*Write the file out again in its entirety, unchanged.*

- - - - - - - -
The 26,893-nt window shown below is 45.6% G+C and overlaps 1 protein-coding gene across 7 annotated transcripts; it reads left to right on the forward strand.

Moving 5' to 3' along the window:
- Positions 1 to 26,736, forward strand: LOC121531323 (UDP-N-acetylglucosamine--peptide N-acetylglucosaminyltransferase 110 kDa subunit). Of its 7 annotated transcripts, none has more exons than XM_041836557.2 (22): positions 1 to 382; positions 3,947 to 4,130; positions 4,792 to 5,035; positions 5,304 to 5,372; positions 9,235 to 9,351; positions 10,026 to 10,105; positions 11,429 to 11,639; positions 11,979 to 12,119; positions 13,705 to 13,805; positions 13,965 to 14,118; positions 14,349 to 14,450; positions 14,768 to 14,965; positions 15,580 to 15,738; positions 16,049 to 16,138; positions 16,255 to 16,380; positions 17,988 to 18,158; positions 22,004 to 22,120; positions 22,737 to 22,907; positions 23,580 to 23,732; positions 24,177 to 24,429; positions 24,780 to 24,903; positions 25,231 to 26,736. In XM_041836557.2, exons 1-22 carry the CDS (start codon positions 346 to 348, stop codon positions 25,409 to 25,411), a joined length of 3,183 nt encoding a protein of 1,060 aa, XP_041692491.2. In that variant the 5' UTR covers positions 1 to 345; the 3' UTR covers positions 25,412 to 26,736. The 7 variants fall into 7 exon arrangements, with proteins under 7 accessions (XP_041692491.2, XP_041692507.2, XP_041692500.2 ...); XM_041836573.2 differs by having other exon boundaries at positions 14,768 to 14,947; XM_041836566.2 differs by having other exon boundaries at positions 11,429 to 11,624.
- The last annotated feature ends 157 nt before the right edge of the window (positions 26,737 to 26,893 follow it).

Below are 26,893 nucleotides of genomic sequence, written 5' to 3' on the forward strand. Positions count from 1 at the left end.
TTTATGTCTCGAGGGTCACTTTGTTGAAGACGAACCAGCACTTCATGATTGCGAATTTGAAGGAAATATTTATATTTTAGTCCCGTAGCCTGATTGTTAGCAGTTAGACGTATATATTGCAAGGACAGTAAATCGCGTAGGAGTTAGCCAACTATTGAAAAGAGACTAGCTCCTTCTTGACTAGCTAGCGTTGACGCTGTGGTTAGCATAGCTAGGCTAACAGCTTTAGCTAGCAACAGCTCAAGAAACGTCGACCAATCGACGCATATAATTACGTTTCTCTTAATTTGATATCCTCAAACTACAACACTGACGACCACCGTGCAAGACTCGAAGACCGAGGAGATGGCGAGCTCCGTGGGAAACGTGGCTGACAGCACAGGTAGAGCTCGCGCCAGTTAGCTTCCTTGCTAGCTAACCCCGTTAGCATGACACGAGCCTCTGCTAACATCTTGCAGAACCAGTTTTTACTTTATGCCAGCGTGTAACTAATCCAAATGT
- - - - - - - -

The 26,893-nt window shown below is 45.6% G+C and overlaps 1 protein-coding gene across 7 annotated transcripts; it reads left to right on the forward strand.

Moving 5' to 3' along the window:
- Positions 1 to 26,736, forward strand: LOC121531323 (UDP-N-acetylglucosamine--peptide N-acetylglucosaminyltransferase 110 kDa subunit). Of its 7 annotated transcripts, none has more exons than XM_041836557.2 (22): positions 1 to 382; positions 3,947 to 4,130; positions 4,792 to 5,035; positions 5,304 to 5,372; positions 9,235 to 9,351; positions 10,026 to 10,105; positions 11,429 to 11,639; positions 11,979 to 12,119; positions 13,705 to 13,805; positions 13,965 to 14,118; positions 14,349 to 14,450; positions 14,768 to 14,965; positions 15,580 to 15,738; positions 16,049 to 16,138; positions 16,255 to 16,380; positions 17,988 to 18,158; positions 22,004 to 22,120; positions 22,737 to 22,907; positions 23,580 to 23,732; positions 24,177 to 24,429; positions 24,780 to 24,903; positions 25,231 to 26,736. In XM_041836557.2, exons 1-22 carry the CDS (start codon positions 346 to 348, stop codon positions 25,409 to 25,411), a joined length of 3,183 nt encoding a protein of 1,060 aa, XP_041692491.2. In that variant the 5' UTR covers positions 1 to 345; the 3' UTR covers positions 25,412 to 26,736. The 7 variants fall into 7 exon arrangements, with proteins under 7 accessions (XP_041692491.2, XP_041692507.2, XP_041692500.2 ...); XM_041836573.2 differs by having other exon boundaries at positions 14,768 to 14,947; XM_041836566.2 differs by having other exon boundaries at positions 11,429 to 11,624.
- The last annotated feature ends 157 nt before the right edge of the window (positions 26,737 to 26,893 follow it).

Below are 26,893 nucleotides of genomic sequence, written 5' to 3' on the forward strand. Positions count from 1 at the left end.
TTTATGTCTCGAGGGTCACTTTGTTGAAGACGAACCAGCACTTCATGATTGCGAATTTGAAGGAAATATTTATATTTTAGTCCCGTAGCCTGATTGTTAGCAGTTAGACGTATATATTGCAAGGACAGTAAATCGCGTAGGAGTTAGCCAACTATTGAAAAGAGACTAGCTCCTTCTTGACTAGCTAGCGTTGACGCTGTGGTTAGCATAGCTAGGCTAACAGCTTTAGCTAGCAACAGCTCAAGAAACGTCGACCAATCGACGCATATAATTACGTTTCTCTTAATTTGATATCCTCAAACTACAACACTGACGACCACCGTGCAAGACTCGAAGACCGAGGAGATGGCGAGCTCCGTGGGAAACGTGGCTGACAGCACAGGTAGAGCTCGCGCCAGTTAGCTTCCTTGCTAGCTAACCCCGTTAGCATGACACGAGCCTCTGCTAACATCTTGCAGAACCAGTTTTTACTTTATGCCAGCGTGTAACTAATCCAAATGT